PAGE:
A man who lost his axe suspected his neighbour’s son of stealing it. He watched the way the lad walked – exactly like a thief. He watched the boy’s expression – it was that of a thief. He watched the way he talked – just like a thief. In short, all his gestures and actions proclaimed him guilty of theft.
But later he found his axe himself when he went out to dig. And after that, when he saw his neighbour’s son, all the lad’s gestures and actions looked quite unlike those of a thief.
On cloudier days I wonder what, exactly, you’re supposed to do with fear. You realise it’s part of you, has crept beneath the radar into your spirit, your mind (whatever you want to call it) and like briars has grown, like brambles, and the peace you once felt or perhaps mistakenly recall feeling is entangled and torn in those brambles; and through the tiny gaps between the brambles’ branches you watch the world, hear the world, and you recoil from the touch of others. You suspect behind every spoken word a darker motivation, see people glance at you and, in their glances which are quick and penetrating, sense they’re on to you, they’re on to you, they know you’re nothing but a fraud.
You tremble inwardly.
You say to yourself: Ok, ok, I’m afraid, there is fear inside me. Now what do I do?
First reaction is perhaps to say: Ok, ok, I know in my heart and mind that fighting fear is no solution, that fighting fear by trying to shout it down – Be gone! Be gone! – would probably throw coal in the locomotive, so called, black smoke pluming through veins and brain circuits.
That, I know.
Another option is to accept the fear, say: Ok, ok, I’m afraid, there is fear in me.
Thing is, I don’t know how to go about accepting fear. What’s the process? If I could somehow externalize the fear and the dark, make it somehow palpable, like there, right there, before my eyes, could I embrace it? Love it, even? Kill it with kindness, maybe?
But I’ve done that, I think, at least some of it. I’ve accepted that fear contributes far too much machinery to the lens through which I watch the world.
And the process has stopped there. At acceptance of the fact. And I don’t know how to push things forward.
The word ‘fear’ has its roots in the Proto-Indo-European (the hypothetical reconstructed ancestral language of the Indo-European family) base per–, which means ‘to try, risk, come over, go through’ and is possibly connected to the Greek word peira, which means ‘trial, attempt, experience’ and the Latin word periculum, which means ‘trial, risk, danger’.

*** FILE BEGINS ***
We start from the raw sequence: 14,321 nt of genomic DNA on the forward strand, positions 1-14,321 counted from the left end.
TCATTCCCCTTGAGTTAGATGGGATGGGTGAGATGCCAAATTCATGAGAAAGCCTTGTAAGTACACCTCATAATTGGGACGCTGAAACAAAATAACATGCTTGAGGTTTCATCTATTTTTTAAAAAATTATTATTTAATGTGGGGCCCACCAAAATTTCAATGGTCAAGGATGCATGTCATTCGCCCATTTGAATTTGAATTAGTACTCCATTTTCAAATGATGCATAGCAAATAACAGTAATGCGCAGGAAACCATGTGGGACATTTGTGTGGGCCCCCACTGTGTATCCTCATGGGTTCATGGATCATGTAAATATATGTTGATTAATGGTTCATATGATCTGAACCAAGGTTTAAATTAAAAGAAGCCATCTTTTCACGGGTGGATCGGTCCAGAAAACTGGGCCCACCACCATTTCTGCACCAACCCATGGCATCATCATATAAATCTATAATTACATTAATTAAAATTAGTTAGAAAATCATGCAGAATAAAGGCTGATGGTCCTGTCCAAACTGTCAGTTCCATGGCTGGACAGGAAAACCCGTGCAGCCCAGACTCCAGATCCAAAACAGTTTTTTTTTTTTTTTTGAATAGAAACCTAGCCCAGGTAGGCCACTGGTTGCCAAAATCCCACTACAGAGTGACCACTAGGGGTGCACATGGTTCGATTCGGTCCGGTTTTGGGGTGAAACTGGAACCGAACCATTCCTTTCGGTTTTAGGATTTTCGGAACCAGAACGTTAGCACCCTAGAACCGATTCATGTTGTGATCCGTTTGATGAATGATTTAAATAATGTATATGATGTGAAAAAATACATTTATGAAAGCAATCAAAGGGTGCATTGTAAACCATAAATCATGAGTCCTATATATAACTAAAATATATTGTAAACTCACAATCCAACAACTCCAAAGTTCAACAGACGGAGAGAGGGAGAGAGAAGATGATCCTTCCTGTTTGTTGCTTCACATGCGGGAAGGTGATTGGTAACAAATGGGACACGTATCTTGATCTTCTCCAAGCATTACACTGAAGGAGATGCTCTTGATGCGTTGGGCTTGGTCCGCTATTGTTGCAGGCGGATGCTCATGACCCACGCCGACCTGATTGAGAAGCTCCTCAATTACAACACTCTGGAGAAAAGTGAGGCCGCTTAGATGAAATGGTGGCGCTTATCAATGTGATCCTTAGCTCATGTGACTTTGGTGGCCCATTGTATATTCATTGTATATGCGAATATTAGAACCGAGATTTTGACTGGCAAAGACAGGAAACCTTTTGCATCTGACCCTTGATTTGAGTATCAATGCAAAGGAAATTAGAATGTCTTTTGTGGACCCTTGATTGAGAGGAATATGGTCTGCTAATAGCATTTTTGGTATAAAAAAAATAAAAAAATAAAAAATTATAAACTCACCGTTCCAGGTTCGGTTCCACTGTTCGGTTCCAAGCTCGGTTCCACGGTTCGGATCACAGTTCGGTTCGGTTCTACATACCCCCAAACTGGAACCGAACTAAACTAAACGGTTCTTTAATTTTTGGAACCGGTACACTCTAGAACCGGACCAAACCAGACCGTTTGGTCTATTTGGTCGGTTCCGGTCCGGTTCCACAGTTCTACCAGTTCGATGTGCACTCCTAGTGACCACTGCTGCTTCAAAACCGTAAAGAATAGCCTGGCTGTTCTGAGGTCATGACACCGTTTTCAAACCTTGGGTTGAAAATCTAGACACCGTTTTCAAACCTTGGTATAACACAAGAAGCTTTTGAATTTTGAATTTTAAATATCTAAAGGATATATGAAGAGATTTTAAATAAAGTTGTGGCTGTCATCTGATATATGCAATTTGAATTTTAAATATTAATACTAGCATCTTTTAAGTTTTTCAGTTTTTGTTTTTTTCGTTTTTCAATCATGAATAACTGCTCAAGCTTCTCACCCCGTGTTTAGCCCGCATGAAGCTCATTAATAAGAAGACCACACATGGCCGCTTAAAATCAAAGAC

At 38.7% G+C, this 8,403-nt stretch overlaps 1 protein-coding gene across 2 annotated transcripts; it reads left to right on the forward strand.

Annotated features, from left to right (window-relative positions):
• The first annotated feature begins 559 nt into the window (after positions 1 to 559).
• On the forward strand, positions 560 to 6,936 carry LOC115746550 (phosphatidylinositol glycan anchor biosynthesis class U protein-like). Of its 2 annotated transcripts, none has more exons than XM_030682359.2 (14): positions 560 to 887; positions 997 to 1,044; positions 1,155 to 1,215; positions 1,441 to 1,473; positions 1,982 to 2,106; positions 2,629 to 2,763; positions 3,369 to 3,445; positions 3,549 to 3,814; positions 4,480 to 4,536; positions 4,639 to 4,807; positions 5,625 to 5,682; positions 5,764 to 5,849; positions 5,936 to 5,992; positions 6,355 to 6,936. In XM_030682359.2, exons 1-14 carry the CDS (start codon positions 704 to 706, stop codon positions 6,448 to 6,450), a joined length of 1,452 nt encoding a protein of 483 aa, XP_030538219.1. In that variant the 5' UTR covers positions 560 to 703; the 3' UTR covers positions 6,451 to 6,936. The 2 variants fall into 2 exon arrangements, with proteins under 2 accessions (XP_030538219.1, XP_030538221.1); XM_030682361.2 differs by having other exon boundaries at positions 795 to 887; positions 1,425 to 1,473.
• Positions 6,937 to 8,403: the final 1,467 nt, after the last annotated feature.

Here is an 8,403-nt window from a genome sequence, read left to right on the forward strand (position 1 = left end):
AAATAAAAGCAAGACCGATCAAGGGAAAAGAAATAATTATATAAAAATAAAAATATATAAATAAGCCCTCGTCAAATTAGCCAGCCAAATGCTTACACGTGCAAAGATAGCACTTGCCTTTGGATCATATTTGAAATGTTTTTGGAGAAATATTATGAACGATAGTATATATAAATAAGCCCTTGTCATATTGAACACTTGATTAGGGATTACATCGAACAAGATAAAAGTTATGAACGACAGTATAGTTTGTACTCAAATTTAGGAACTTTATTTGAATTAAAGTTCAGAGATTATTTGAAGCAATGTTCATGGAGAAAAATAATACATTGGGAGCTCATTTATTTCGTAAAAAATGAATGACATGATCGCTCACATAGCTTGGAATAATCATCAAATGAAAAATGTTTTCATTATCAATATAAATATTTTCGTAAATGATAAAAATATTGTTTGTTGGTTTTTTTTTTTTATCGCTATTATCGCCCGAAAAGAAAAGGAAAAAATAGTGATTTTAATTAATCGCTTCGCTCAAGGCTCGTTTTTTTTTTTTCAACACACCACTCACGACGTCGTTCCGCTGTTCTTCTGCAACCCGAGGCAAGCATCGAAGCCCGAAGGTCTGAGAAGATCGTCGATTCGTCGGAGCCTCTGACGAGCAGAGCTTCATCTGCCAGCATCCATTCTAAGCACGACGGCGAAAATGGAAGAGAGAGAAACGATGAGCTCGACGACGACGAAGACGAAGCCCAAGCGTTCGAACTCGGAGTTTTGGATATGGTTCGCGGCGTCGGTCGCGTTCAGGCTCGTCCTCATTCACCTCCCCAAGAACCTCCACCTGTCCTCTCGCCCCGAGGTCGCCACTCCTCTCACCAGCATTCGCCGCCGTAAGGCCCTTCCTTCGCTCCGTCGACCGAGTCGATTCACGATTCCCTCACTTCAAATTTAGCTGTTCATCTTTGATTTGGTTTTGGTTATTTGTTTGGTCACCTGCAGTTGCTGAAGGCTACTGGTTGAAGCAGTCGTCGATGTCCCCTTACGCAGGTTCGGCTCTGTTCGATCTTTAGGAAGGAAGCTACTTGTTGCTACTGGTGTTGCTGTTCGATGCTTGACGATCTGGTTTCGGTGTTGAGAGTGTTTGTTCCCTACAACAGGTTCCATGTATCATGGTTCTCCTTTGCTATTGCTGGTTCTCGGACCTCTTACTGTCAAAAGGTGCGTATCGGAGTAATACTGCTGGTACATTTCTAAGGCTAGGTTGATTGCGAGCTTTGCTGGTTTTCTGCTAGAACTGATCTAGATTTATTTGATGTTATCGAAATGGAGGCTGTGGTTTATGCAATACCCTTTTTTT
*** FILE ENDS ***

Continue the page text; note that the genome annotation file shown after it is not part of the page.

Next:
All this etymology implies that the word we use to describe ‘a sense of uneasiness caused by possible danger or perceived threat’ has, as its ancestors, words related to concepts of a trial, of getting through something. Following the logic, fears are challenges we can either face up to or run away from, challenges we can at least attempt to get through.
Dread, fright, funk, flutter, fit of terror, panic, spasm, the creeps, cold sweat, hair on end, hopelessness, hesitation, suspicion, misgivings, unease, disquiet, collywobbles, butterflies, jumps, gooseflesh, trembling, trembling.
You might ask, and with good reason, why this bothers me. You might say: Look, quit your whining, everybody’s anxious every once in a while, everybody’s got fears, just move on, quit thinking about it. Thinking about fear fuels fear, you might say.
But it does bother me – and what follows isn’t an original or revolutionary thought – it bothers me because it sometimes has a negative effect on my days and nights, and sometimes on my relationships with people. It bothers me because the fear, like Iago, having disguised itself as the benevolent, helpful voice of truth, tells me it is right and proper and wise that I should feel threatened by the world; and so I suspect even the simplest spoken words and I suspect even people I love of having darker, self-interested motivations. And what’s real difficult and sometimes for me at least almost impossible to sort out about all this is that sometimes, yeah, paranoia is the truth, sometimes the things people tell you do have motivations other than the apparently benign. This is where it gets real entangled. This is where the briars are thickest, the brambles asphixiating, where you don’t know whether or not you should believe in your paranoia, whether or not your fears and suspicions are justified, because Jesus you want to believe people, you don’t want to wander alone, skeptical and cynical of everything everybody ever says, you want to believe, you want to surrender yourself (don’t you?) to what you pray to God (if you believe in God) is the decent and selfless and the good, but at the same time you don’t want to end up so completely naive you’re made a fool of, taken for granted, laughed at, ransacked.
Answers on a postcard to…